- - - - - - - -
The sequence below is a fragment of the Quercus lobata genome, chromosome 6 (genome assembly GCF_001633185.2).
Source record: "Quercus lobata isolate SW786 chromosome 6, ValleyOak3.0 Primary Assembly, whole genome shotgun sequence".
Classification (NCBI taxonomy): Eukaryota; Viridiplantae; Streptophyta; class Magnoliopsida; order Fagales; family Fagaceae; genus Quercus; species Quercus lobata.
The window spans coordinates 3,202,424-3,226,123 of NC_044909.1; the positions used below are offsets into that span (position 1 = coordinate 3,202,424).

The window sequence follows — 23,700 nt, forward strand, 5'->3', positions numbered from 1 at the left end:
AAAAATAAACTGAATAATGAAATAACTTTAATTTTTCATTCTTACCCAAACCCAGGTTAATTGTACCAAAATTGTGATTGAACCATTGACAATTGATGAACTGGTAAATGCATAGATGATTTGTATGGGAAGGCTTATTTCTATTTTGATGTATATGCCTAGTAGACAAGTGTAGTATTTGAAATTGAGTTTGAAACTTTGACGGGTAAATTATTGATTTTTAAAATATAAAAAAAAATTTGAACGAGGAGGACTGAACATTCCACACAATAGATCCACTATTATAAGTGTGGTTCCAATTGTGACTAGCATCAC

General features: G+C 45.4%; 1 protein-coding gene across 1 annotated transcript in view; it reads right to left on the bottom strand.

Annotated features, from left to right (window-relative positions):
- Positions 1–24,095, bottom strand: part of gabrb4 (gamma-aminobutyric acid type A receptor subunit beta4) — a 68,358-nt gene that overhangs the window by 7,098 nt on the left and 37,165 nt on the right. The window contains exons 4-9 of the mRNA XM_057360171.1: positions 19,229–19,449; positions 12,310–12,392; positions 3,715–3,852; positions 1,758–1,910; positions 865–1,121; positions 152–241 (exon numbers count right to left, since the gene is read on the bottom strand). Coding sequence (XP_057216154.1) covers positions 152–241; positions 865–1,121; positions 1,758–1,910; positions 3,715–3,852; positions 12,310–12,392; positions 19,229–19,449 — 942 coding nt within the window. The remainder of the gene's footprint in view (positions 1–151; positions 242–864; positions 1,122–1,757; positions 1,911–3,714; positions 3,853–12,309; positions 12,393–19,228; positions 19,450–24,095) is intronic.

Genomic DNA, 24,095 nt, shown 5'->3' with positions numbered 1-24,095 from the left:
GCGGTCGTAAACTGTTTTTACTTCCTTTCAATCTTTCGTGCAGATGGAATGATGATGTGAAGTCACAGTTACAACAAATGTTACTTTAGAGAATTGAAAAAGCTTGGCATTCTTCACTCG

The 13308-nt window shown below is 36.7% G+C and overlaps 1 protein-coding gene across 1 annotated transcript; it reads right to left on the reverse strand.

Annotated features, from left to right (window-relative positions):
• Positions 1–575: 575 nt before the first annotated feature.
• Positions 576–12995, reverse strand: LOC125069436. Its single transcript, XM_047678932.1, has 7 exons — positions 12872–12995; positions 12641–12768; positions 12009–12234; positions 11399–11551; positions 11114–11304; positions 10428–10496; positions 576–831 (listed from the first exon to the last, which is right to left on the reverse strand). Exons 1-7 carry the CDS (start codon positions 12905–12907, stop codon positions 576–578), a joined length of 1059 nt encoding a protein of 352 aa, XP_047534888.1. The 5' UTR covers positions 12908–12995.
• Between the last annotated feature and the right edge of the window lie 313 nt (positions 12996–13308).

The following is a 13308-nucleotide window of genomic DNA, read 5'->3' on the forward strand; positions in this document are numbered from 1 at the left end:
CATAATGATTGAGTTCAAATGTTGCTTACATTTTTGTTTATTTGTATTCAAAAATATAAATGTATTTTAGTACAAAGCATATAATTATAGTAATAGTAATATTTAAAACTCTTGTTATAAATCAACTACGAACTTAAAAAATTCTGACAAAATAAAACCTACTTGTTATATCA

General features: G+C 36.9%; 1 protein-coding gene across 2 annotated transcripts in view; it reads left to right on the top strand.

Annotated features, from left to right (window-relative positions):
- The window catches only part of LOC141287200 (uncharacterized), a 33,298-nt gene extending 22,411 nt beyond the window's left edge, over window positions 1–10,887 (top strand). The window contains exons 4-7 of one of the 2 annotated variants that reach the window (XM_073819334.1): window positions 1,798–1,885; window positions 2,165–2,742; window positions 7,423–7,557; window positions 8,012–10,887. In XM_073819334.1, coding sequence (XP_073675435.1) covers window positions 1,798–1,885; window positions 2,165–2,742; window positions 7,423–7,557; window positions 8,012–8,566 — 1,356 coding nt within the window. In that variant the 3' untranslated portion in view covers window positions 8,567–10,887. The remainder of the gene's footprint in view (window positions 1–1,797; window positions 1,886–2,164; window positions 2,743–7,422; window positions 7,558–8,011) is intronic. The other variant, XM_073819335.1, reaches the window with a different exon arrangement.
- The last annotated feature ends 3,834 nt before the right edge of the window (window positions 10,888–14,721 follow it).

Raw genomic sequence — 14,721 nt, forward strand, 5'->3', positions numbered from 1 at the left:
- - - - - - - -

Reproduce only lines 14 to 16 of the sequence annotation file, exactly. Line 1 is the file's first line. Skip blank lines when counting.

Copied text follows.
• Positions 1–575: 575 nt before the first annotated feature.
• Positions 576–12995, reverse strand: LOC125069436. Its single transcript, XM_047678932.1, has 7 exons — positions 12872–12995; positions 12641–12768; positions 12009–12234; positions 11399–11551; positions 11114–11304; positions 10428–10496; positions 576–831 (listed from the first exon to the last, which is right to left on the reverse strand). Exons 1-7 carry the CDS (start codon positions 12905–12907, stop codon positions 576–578), a joined length of 1059 nt encoding a protein of 352 aa, XP_047534888.1. The 5' UTR covers positions 12908–12995.
• Between the last annotated feature and the right edge of the window lie 313 nt (positions 12996–13308).